Scott Brown, the conservative Republican candidate attempting to succeed the late Ted Kennedy for a seat in the United States Senate from Massachusetts, may not succeed in today’s special election if the Democrat machine in the Bay State manage to pull off a 50% to 49% “victory” for the Democrat candidate Martha Coakley, the current state attorney general.
For some weird reason, Democrats have won races that were too close for comfort where the conservative candidate was thought to have had the advantage coming in to the final leg of the race.
Most recently in the New York 23rd congressional district last November where the conservative Doug Hoffman was winning in the polls over the Democrat, Bill Owens and the liberal Republican, Dede Scozzafava. In the end, Owens barely eked out a victory with 50.0% of the vote over Hoffman’s 44.7%. The problem in this race was Scozzafava, who having received the bad news that she was badly trailing Hoffman, endorsed Owens the weekend prior to the election. She received a paltry 5.3% of the vote, but just enough to give the upstate Adirondack seat to the Democrat, which hadn’t been won by that party since before the Civil War.
Then, there was the upset in the Minnesota senate election in November 2008 where the incumbent senator Norm Coleman lost a heated race to comedian and diehard leftist Al Franken by just 312 votes after a lengthy recount and court battle lasting seven months. In the end, the vote tally for Franken and Coleman were 41.99% and 41.98%, respectively, with the independent candidate garnering 15.15%.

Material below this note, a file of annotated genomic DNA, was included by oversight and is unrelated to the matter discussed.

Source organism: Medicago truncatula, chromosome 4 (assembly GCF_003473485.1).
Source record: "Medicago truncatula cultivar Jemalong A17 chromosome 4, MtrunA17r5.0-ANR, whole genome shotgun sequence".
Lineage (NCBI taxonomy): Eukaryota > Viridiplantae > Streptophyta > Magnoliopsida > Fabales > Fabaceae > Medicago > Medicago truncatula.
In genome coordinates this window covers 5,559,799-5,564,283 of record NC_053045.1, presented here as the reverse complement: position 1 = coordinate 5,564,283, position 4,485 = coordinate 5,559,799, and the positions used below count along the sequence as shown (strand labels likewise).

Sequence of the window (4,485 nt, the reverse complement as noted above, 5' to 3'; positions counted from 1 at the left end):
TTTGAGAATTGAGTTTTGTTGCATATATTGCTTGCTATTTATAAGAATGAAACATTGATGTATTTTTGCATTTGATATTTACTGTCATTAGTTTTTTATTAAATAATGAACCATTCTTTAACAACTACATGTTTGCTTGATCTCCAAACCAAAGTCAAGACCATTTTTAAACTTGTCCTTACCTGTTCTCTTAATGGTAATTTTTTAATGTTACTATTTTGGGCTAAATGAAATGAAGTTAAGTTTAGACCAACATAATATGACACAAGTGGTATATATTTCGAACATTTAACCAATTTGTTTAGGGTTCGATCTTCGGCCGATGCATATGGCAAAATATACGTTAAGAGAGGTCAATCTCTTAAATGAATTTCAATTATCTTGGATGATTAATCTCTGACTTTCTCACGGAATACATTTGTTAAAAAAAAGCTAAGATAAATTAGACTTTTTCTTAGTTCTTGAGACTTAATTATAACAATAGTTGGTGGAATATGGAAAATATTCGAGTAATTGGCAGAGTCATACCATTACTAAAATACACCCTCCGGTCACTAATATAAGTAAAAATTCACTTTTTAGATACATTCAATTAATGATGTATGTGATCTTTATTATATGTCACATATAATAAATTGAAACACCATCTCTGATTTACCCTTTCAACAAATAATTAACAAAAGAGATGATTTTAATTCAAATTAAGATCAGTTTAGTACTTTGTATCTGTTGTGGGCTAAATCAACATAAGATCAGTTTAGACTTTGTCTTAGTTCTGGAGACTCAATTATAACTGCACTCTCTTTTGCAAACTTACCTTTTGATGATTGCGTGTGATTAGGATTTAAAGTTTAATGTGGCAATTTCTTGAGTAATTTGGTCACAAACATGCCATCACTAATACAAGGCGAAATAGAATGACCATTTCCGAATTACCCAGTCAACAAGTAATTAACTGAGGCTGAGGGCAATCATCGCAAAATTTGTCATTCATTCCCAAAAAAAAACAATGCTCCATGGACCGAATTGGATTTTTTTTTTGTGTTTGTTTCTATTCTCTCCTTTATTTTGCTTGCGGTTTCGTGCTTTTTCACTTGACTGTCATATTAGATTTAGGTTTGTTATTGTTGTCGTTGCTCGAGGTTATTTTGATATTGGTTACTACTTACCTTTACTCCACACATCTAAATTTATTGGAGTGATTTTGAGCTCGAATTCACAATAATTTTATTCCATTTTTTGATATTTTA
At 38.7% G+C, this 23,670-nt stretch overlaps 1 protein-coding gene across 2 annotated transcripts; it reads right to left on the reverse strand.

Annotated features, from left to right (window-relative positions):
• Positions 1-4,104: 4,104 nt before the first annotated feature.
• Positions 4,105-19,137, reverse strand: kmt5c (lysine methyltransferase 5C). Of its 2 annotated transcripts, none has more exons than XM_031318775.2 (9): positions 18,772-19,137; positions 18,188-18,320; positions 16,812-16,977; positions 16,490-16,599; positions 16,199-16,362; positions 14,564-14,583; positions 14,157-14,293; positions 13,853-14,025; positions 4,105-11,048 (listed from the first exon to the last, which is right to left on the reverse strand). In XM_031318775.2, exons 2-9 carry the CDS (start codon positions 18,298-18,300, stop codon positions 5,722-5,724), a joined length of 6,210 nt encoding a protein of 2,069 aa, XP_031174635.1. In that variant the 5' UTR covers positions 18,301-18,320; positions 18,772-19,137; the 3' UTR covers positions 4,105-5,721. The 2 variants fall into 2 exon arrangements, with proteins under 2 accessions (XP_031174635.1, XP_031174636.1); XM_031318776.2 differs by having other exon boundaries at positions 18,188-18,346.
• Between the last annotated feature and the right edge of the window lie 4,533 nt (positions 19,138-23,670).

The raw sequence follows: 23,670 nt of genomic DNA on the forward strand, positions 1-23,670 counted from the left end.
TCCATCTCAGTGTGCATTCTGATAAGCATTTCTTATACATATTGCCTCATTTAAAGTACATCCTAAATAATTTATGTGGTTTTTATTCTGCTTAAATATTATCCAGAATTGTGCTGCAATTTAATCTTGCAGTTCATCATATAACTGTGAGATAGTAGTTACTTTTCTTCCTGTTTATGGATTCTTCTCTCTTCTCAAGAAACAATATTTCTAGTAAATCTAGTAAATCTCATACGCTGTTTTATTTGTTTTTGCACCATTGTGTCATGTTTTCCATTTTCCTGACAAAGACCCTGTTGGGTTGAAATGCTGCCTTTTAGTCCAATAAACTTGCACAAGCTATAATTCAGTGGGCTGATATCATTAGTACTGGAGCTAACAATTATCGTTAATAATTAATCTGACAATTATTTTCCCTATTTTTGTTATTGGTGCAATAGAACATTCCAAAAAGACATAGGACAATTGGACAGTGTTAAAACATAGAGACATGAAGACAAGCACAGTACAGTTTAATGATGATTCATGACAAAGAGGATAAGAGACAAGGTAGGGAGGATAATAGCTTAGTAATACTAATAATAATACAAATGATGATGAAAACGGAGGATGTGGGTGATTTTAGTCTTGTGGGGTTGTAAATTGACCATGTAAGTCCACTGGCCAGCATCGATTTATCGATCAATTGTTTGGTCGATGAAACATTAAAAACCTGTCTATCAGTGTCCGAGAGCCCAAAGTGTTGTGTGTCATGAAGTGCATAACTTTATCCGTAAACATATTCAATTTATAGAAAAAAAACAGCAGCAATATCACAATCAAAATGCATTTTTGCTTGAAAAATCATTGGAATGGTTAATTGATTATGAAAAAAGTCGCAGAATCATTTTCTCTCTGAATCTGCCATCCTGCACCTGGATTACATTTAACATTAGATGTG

After a few weeks in which Brown, like Hoffman, was gaining momentum, another GOP loss will have voters pondering just what in God’s name is going on at the local level where the votes are counted. There is a saying, that it’s not how many votes are cast but who counts the votes. Are there enough Republican officials in the electoral precincts keeping vigilance in Massachusetts, especially in big cities like Boston, Cambridge, Fall River, Worcester and Springfield?
There is clear pandemonium in Democrat circles, and there is no telling what may be up their sleeves to protect what they truly believe in their hearts to be their senate seat. Ted Kennedy’s beloved seat. Nevermind that, as Brown said in last week’s only debate, that the seat actually belongs to the people of Massachusetts. This is all about preserving the Democrat party’s political power at all cost, and if they must play dirty again, they will.
Democrat operative Ed Schultz said on his radio program a couple of days ago that he would be in favor of voter fraud if it helped Coakley. “Yeah, that’s right. I’d cheat to keep these bastards out. I would. ‘Cause that’s exactly what they are,” said Schultz.
Was Schultz, an ardent pro-union guy, sending a message from the Democrat establishment to the people of Massachusetts, something akin to union-bullyism: You better vote for Coakley or else?
Can one imagine what the uproar would be like if a Republican pundit, campaign or elected official had said that? Oh, the double standard.
So, although I am praying for a Brown win, I’m pessimistic enough to know that if he does not pull ahead tonight by several thousand votes, we may not know who actually won this campaign until next week or next month, God forbid.
Long enough by hook or crook to keep the current temporary occupier, Paul G. Kirk, Jr., in the senate to vote for ObamaPelosiReid Healthcare, Cap & Trade, Stimulus II and a host of other goodies favored by the White House and congressional democrats while Massachusetts Democrat officials miraculously find uncounted ballots left in poll watchers’ car trunks.
by Lee Anthony Nieves
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